Much of the research performed to date by the Aerosol Research Laboratory of Alberta (ARLA) is presented in publications available in the archival literature. A brief summary of some of this research is given below.
Part of the work done at ARLA has focused on developing ways to control and predict how much drug deposits in the different parts of the respiratory tract with inhaled pharmaceutical aerosols (IPAs), much of which is incorporated in our Deposition Calculator that allows on-line calculation of respiratory deposition for a variety of relevant parameter values. Recent work by ARLA using many replicas of the mouth, throat and nose airways in subjects across the age spectrum has provided a detailed fundamental understanding of mouth-throat deposition with inhalers, allowing improvements in our ability to precisely deliver drugs to the lungs in infants, children and adults. Such methods are useful in helping design and evaluate IPA devices. Indeed, the "Alberta Idealized Throat" geometry developed by us is used worldwide to evaluate mouth-throat deposition of IPAs. Its companion idealized child mouth-throat geometry and idealized infant nasal geometry allow benchtop measurements of aerosol delivery over the complete range of ages from infant to adult. Recent models developed at ARLA also allow prediction of drug concentrations in the airway surface fluid, now routinely used at ARLA to aid in developing formulations and delivery systems for drugs intended for local activity in the airways (such as antimicrobials and mucolytics, an example of which is shown in Figure 1).
ARLA has been instrumental in the development of models that allow prediction of evaporation and condensation of IPAs in the moist environment of the lung in which the presence of the particles affects the humidity in the lung and vice versa (so-called two-way coupled hygroscopic models, an example of which is shown in Figure 2).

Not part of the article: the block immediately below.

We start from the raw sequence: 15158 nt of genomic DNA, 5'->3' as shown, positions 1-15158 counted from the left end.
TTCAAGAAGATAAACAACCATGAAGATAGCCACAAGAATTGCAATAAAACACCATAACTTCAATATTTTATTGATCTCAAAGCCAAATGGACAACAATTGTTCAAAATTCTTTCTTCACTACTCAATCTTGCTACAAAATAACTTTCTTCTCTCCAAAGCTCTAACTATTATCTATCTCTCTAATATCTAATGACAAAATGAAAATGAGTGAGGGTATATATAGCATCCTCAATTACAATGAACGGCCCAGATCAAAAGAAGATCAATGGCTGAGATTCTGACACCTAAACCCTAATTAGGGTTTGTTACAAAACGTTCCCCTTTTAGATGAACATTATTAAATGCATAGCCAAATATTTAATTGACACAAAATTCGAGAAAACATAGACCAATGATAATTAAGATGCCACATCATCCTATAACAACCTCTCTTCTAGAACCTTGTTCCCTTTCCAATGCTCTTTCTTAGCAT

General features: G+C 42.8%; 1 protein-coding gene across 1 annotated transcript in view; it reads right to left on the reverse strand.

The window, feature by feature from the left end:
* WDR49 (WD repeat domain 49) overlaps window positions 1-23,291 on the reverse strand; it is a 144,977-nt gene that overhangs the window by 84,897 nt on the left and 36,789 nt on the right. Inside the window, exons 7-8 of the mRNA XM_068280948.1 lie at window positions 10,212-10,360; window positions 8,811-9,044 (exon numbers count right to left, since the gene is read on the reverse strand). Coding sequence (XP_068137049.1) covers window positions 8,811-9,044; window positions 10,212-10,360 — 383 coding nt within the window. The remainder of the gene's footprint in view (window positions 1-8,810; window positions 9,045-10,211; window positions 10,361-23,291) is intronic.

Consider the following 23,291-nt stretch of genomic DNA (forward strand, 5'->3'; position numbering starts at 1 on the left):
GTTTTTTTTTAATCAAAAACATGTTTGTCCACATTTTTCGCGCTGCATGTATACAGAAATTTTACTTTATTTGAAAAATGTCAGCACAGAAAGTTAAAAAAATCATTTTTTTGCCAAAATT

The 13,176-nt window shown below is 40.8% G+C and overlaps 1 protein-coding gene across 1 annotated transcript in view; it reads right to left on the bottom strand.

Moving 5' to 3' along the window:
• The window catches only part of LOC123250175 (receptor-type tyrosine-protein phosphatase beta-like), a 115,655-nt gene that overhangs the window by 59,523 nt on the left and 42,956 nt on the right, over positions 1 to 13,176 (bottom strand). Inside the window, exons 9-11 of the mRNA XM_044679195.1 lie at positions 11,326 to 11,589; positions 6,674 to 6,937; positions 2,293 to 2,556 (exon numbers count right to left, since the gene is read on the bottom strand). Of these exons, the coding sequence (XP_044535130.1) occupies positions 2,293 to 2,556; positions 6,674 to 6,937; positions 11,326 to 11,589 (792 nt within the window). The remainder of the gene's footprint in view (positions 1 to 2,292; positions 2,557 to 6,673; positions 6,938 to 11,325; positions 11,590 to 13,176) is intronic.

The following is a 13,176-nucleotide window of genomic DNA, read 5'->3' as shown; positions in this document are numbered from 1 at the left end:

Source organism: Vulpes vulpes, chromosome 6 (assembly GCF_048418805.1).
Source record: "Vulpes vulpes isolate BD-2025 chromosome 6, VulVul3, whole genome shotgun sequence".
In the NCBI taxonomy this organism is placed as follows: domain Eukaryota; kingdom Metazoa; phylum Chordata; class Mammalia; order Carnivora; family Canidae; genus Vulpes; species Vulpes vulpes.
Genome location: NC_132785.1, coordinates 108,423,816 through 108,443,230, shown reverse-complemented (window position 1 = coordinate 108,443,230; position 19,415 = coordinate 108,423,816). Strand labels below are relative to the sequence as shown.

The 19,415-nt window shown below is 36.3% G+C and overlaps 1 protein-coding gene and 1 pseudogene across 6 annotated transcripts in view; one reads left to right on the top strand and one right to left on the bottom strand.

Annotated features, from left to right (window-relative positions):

An important part of this work involves validating these models by performing studies to compare to experimental measurements of IPA deposition in human subjects. A three-dimensional radionucleotide image of the lungs of a patient from one such study at ARLA is shown in Figure 3.
Another part of the research done at ARLA has focused on developing and evaluating delivery systems for various new and existing drugs (an example of one such formulation is shown in Figure 4 below).
Much of this work is proprietary, since it involves new technology and formulations that remain undisclosed. However, ARLA has been instrumental in developing various novel experimental methods that allow more realistic characterization of IPAs during simulated human breathing, allowing exploration and understanding of several factors not previously understood, such as the negative effect of humidity on spacers used with ventilated patients, and the effect of nebulizer cooling on droplet undersizing in cascade impactors. These novel methods have been used at ARLA for inertial sizing during realistic breath simulation to explore the effect of breath simulation on measurements of aerosols from dry powder inhalers, add-on devices with pressurized metered dose inhalers, as well as nebulizers. In addition, by combining such measurements with our models of aerosol behaviour in the respiratory tract, we are able to optimize and evaluate drug formulations and delivery systems prior to beginning human or animal studies. Indeed, we have collaborated with many companies and agencies, using our methods to help optimize IPA systems prior to in vivo studies. This work includes extension of these methods to consider aerosols consisting of suspensions (rather than solutions), including liposomes and their associated tendency for disruption. In addition, we have used this approach to allow comparison of many different delivery devices already on the market.
Despite the continuing efforts of ARLA and many other laboratories around the world, much about IPAs remains poorly understood, partly due to the complexity of their behaviour. ARLA is part of a strong worldwide community of researchers dedicated to improving our understanding and ability to predict the behaviour of inhaled pharmaceutical aerosols.